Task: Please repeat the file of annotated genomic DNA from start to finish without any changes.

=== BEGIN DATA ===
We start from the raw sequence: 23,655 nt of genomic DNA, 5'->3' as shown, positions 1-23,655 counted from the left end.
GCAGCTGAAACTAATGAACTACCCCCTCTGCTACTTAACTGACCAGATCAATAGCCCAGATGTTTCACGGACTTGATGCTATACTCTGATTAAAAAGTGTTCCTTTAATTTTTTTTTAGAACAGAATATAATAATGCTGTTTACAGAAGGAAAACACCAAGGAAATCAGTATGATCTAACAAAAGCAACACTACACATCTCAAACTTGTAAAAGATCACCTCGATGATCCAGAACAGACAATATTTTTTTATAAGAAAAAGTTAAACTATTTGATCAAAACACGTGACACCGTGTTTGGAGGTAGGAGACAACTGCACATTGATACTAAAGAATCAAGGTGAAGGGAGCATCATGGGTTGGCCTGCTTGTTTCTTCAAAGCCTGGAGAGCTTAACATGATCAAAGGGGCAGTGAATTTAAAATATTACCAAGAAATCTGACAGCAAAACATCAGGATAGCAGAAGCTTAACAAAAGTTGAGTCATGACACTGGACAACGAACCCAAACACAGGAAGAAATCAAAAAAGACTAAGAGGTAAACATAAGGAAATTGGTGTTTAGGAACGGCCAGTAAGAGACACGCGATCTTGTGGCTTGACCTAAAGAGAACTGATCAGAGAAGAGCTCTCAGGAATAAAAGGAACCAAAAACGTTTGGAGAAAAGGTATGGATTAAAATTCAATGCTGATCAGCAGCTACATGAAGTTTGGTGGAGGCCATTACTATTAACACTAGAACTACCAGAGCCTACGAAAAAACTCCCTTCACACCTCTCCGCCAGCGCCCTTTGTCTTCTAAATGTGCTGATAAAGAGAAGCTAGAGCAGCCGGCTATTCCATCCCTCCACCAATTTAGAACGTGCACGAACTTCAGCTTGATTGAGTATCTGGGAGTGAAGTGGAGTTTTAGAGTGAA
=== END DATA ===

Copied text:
We start from the raw sequence: 23,655 nt of genomic DNA, 5'->3' as shown, positions 1-23,655 counted from the left end.
GCAGCTGAAACTAATGAACTACCCCCTCTGCTACTTAACTGACCAGATCAATAGCCCAGATGTTTCACGGACTTGATGCTATACTCTGATTAAAAAGTGTTCCTTTAATTTTTTTTTAGAACAGAATATAATAATGCTGTTTACAGAAGGAAAACACCAAGGAAATCAGTATGATCTAACAAAAGCAACACTACACATCTCAAACTTGTAAAAGATCACCTCGATGATCCAGAACAGACAATATTTTTTTATAAGAAAAAGTTAAACTATTTGATCAAAACACGTGACACCGTGTTTGGAGGTAGGAGACAACTGCACATTGATACTAAAGAATCAAGGTGAAGGGAGCATCATGGGTTGGCCTGCTTGTTTCTTCAAAGCCTGGAGAGCTTAACATGATCAAAGGGGCAGTGAATTTAAAATATTACCAAGAAATCTGACAGCAAAACATCAGGATAGCAGAAGCTTAACAAAAGTTGAGTCATGACACTGGACAACGAACCCAAACACAGGAAGAAATCAAAAAAGACTAAGAGGTAAACATAAGGAAATTGGTGTTTAGGAACGGCCAGTAAGAGACACGCGATCTTGTGGCTTGACCTAAAGAGAACTGATCAGAGAAGAGCTCTCAGGAATAAAAGGAACCAAAAACGTTTGGAGAAAAGGTATGGATTAAAATTCAATGCTGATCAGCAGCTACATGAAGTTTGGTGGAGGCCATTACTATTAACACTAGAACTACCAGAGCCTACGAAAAAACTCCCTTCACACCTCTCCGCCAGCGCCCTTTGTCTTCTAAATGTGCTGATAAAGAGAAGCTAGAGCAGCCGGCTATTCCATCCCTCCACCAATTTAGAACGTGCACGAACTTCAGCTTGATTGAGTATCTGGGAGTGAAGTGGAGTTTTAGAGTGAA